Illinois never seems to do anything the easy way when it comes to gambling. In 2009, Illinois passed a law okaying advance deposit wagering (ADW), i.e. the betting on horse races via online and telephone, as permitted by the federal Interstate Horseracing Act. (The hypocritical approval of online horse bets for domestic operators, while blocking international online gambling operators from serving US punters, was why Antigua was able to prevail in its online gambling trade dispute with the US at the World Trade Organization.) The Illinois ADW law was to expire July 1, 2012, but the Illinois General Assembly authorized a six-month extension to Jan. 1. The question of renewal was supposed to come up again in the most recent legislative session that ended 10 days ago, but the issue apparently died in committee. Lawmakers return to duty in February, but whether ADW will be high on their agenda remains to be seen.
As a result of this inaction, the Illinois Racing Board was unable to renew the four ADW licenses it had granted to betting firms. According to info provided by the Board to the Daily Herald, these four companies – Betfair offshoot TVG, Churchill Downs Inc.’s TwinSpires, Pennsylvania-based XpressBet and local operator BetZotic – handled $122m via Illinois ADW last year. That represents one-fifth of the total in-state handle and provided the state with $1.8m in tax revenue. But while TVG and BetZotic have closed their Illinois ADW offering, TwinSpires and XpressBet appear to be ignoring the Board’s edict by continuing to accept online bets from Illinois bettors. Marc Laino, the Board’s executive director told the Paulick Report that it had been “made clear” to the operators that they were acting illegally, so he was unclear “on what basis they feel it’s permissible to still take wagers.” Um… Solidarity with Antigua?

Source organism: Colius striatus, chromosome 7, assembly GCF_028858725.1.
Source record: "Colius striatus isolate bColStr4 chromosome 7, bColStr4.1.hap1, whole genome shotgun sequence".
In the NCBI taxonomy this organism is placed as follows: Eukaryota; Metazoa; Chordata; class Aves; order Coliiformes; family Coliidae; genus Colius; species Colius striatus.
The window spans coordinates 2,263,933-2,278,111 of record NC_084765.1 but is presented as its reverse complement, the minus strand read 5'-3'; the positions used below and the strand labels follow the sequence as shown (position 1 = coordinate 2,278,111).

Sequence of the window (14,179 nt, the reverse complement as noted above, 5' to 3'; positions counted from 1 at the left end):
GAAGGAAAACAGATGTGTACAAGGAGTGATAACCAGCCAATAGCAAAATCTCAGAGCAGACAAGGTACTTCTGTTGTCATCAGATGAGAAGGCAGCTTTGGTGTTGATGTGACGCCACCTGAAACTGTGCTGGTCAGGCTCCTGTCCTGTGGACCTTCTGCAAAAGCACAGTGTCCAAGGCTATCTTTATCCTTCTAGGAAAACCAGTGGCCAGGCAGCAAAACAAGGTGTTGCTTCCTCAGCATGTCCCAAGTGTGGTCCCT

While Churchill Downs and XpressBet are busy pissing off Illinois regulators, Green Day’s Billie Joe Armstrong is pissing off horses across the USA. TheHorse.com recently published the results of a British study on the effect of certain genres of music on horse behavior. The results, presented at the 2012 International Society for Equitation Science, showed that neither classical nor country music had a dramatic effect on the animals, although country music apparently encouraged the horses to eat more quietly, likely so the sound of their chomping didn’t cause them to miss the subtle nuances of Johnny Paycheck’s Take This Job & Shove It. But both jazz and rock (the latter represented by Green Day) caused the horses to display more signs of stress, such as foot stamping, head tossing, snoring and whinnying. Or maybe they were just headbanging?